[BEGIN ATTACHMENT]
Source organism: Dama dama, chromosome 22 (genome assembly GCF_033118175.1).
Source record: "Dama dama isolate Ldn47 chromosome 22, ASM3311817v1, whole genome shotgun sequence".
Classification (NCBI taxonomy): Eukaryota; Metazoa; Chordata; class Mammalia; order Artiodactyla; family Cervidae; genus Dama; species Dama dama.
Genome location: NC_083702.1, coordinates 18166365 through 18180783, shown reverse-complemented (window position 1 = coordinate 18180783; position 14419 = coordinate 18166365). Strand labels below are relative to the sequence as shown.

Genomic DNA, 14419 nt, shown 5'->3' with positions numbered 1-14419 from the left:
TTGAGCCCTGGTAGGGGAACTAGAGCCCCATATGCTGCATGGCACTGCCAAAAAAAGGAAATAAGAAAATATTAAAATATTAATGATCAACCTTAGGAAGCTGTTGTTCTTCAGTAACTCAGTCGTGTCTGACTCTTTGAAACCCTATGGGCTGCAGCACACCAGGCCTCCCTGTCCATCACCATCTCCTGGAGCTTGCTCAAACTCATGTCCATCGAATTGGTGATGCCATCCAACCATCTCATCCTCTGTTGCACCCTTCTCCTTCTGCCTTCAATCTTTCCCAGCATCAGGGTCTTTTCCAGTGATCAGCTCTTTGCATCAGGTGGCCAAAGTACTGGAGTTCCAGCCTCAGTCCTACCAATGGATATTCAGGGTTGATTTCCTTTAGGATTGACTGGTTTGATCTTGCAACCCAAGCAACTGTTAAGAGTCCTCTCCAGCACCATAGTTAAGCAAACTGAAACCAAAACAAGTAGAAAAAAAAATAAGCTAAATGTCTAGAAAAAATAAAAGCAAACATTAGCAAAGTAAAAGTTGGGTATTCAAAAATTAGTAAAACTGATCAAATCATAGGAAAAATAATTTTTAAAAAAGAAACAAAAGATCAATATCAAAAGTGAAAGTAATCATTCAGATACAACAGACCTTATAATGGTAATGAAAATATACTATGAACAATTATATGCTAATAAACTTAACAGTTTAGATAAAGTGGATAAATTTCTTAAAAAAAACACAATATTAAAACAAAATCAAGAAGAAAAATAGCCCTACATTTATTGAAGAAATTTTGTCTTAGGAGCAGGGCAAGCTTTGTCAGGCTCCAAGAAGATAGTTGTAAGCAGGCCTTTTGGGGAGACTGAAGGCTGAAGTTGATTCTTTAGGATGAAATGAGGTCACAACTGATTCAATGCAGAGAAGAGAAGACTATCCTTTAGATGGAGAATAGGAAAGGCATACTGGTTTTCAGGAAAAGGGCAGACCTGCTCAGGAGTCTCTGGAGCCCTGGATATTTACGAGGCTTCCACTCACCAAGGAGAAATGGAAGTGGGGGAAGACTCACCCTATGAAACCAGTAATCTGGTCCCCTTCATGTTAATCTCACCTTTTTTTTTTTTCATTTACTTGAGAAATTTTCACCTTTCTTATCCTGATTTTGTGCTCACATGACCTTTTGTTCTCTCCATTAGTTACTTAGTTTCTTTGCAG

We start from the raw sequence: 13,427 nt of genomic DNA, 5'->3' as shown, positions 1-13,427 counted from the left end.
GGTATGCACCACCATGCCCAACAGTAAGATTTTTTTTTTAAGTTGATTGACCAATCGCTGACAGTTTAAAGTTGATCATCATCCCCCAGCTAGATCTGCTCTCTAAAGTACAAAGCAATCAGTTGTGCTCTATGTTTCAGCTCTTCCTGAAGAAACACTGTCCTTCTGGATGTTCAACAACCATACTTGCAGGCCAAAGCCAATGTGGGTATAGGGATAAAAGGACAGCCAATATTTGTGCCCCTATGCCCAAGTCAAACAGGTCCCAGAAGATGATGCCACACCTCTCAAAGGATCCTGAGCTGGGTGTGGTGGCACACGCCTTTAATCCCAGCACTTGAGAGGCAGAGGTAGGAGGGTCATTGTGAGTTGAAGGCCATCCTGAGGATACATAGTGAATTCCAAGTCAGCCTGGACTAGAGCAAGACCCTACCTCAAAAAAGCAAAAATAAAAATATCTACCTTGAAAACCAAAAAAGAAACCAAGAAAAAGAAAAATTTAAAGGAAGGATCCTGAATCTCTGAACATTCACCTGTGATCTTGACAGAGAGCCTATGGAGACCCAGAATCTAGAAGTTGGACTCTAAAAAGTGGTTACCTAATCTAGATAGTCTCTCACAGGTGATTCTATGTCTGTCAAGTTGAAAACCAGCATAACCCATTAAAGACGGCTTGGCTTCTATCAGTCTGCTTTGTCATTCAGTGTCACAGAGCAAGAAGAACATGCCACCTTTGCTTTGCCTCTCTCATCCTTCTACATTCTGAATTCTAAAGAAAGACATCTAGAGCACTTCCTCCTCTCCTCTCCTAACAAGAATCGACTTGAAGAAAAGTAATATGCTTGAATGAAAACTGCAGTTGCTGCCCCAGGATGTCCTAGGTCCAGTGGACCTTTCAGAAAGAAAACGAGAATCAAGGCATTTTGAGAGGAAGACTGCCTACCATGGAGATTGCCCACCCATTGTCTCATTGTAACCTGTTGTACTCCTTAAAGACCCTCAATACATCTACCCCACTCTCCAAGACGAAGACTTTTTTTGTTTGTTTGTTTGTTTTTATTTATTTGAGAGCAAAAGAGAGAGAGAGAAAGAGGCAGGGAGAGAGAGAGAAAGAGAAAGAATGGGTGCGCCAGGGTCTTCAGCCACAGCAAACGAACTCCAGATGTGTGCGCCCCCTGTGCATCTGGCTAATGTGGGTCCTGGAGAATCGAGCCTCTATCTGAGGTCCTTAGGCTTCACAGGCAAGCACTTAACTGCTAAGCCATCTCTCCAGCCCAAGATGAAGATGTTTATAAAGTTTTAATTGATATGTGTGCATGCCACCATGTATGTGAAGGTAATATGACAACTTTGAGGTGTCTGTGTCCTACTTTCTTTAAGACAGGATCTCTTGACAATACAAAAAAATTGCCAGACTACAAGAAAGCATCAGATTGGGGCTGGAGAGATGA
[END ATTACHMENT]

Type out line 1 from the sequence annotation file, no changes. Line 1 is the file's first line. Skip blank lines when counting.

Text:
Source organism: Dama dama, chromosome 22 (genome assembly GCF_033118175.1).